... or St Lucy's Day ... or the Feast of St Lucy ... is celebrated December 13th in Sweden, Denmark, Latvia, Estonia, Norway, Finland, Malta, Italy, Bosnia, Iceland, Bavaria and Croatia. In the United States, people in areas of Minnesota and other states with Scandinavian roots, continue to celebrate the holiday, often centered around church events. (It is one of the few saint days observed in Scandinavia.)
St Lucia Day is a festival of light that marks the beginning of the Christmas season for people from Scandinavian countries. The legend is that St. Lucia comes to make the darkness disappear. Lucia means Light.
In traditional celebrations, Saint Lucy comes as a young woman with lights and sweets. To celebrate, a young woman playing the role of St Lucia wears a white dress with a red sash and a crown of candles. She wakes the family at dawn and serves them breakfast.
Before the reform of the Gregorian calendar in the 16th century, St Lucy's Day fell close to the winter solstice in the Northern Hemisphere. In Scandinavia this was also the date in the Gregorian calendar earlier celebrated by the heathen population that was afraid of Lucifer, a celebration that still somewhat lives today through the tradition of Lucevaka – to stay awake on the night between 12th till 13th and guard oneself against being taken by Lucifer, lord of darkness, by having an all night party. This is still carried out today mostly by the younger population having great parties. When the light then arrives with the morning, you are safe again.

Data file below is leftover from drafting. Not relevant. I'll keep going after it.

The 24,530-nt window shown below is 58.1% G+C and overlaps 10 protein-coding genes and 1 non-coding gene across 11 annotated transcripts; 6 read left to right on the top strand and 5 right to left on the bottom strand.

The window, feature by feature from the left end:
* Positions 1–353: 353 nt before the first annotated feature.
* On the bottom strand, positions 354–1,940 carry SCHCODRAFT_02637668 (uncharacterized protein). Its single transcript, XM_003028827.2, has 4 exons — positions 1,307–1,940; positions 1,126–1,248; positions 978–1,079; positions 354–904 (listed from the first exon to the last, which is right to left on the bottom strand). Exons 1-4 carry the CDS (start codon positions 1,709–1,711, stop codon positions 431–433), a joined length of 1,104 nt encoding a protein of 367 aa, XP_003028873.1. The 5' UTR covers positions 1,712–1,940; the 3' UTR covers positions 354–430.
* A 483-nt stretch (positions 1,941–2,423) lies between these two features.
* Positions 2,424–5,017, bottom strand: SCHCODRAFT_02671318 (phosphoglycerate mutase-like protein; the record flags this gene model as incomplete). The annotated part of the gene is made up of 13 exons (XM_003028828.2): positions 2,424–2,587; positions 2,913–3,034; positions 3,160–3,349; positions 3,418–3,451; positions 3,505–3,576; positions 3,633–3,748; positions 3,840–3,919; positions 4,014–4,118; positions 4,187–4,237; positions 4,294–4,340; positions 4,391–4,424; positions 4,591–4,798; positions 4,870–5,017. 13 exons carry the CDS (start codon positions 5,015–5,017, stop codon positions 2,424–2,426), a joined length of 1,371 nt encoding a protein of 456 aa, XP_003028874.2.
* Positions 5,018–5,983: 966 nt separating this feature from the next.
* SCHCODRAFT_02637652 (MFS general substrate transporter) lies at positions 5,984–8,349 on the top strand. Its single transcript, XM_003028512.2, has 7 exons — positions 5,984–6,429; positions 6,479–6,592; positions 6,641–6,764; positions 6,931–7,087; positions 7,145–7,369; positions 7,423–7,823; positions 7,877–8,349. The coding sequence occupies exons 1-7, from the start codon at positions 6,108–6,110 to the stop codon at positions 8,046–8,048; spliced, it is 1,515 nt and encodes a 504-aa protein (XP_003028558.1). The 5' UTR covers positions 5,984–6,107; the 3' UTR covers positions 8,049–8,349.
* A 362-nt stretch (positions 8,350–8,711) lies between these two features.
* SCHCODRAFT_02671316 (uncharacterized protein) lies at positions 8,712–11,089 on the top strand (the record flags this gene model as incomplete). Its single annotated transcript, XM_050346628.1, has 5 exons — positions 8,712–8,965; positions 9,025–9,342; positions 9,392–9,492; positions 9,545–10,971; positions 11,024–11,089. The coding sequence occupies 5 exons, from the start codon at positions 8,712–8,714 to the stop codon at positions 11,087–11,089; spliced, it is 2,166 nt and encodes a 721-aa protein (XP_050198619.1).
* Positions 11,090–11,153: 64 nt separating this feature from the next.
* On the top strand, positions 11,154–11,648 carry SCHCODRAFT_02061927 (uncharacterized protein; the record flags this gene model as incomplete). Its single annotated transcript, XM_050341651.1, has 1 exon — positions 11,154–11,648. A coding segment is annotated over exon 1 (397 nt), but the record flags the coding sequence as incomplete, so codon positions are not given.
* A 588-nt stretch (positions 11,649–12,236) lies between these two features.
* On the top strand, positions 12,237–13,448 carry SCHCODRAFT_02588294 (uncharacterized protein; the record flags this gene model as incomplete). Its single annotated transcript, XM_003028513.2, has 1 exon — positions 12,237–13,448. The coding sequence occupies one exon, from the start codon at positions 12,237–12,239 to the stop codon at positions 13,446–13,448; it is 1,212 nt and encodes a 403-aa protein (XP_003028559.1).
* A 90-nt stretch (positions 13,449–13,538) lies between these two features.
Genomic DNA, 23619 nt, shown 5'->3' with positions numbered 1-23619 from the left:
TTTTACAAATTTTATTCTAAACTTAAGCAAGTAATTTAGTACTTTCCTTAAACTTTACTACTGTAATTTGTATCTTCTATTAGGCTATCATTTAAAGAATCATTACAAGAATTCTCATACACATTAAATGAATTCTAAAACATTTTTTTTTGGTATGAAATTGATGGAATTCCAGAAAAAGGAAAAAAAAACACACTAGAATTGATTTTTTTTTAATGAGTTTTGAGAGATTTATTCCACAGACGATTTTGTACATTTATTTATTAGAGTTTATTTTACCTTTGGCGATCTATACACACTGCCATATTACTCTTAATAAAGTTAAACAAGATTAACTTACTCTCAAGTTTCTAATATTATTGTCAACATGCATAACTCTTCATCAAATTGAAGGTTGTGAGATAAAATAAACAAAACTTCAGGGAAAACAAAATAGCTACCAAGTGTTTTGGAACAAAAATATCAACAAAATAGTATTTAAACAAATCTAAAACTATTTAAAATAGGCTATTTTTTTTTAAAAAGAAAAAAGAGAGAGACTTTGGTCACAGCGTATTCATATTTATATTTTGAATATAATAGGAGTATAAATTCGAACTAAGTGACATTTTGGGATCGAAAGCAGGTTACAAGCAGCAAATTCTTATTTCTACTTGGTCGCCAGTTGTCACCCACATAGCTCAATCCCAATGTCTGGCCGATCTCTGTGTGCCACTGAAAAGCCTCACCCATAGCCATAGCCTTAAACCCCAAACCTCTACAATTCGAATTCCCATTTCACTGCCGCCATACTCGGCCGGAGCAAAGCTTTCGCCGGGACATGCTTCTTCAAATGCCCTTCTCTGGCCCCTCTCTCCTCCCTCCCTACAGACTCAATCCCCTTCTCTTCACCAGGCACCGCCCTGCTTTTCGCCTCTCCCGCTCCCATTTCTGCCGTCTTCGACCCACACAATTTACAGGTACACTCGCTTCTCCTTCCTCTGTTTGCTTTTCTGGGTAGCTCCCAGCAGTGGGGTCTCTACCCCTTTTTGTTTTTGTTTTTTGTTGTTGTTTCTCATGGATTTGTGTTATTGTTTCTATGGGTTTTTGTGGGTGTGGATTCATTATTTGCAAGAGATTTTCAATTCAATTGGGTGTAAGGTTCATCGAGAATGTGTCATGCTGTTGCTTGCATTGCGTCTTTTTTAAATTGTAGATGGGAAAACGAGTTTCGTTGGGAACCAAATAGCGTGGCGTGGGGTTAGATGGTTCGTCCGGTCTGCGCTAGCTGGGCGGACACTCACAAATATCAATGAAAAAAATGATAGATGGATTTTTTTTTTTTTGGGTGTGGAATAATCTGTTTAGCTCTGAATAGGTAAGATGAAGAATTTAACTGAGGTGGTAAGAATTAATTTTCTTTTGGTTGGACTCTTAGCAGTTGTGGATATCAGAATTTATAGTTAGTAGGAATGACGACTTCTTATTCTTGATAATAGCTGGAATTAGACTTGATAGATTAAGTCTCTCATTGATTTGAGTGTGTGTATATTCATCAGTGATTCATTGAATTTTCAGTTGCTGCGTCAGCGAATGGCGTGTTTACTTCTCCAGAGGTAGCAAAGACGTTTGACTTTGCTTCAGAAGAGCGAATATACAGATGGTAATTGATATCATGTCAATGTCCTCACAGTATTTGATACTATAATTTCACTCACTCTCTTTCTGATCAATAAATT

Last weekend as part of our church's family event, "Christmas Around the World," one of the teen girls portrayed St Lucia in the processional.
In the Scandinavian countries, St Lucia would be surrounded by many young women holding lighted candles. Usually a church procession is led by one girl wearing a crown of candles (or lights), while others in the procession each hold a single candle.
I'm not of Scandinavian descent, but wanted to share this bit of history and culture with you! We've been invited to a Saint Lucia dinner this evening and I'm anxious to see what foods and festivities will be included.
Jesus is the Light of the World--let's celebrate His coming as a baby on the first Christmas, and anticipate His second coming when He will take all believers to live with Him in heaven. JOY in Jesus!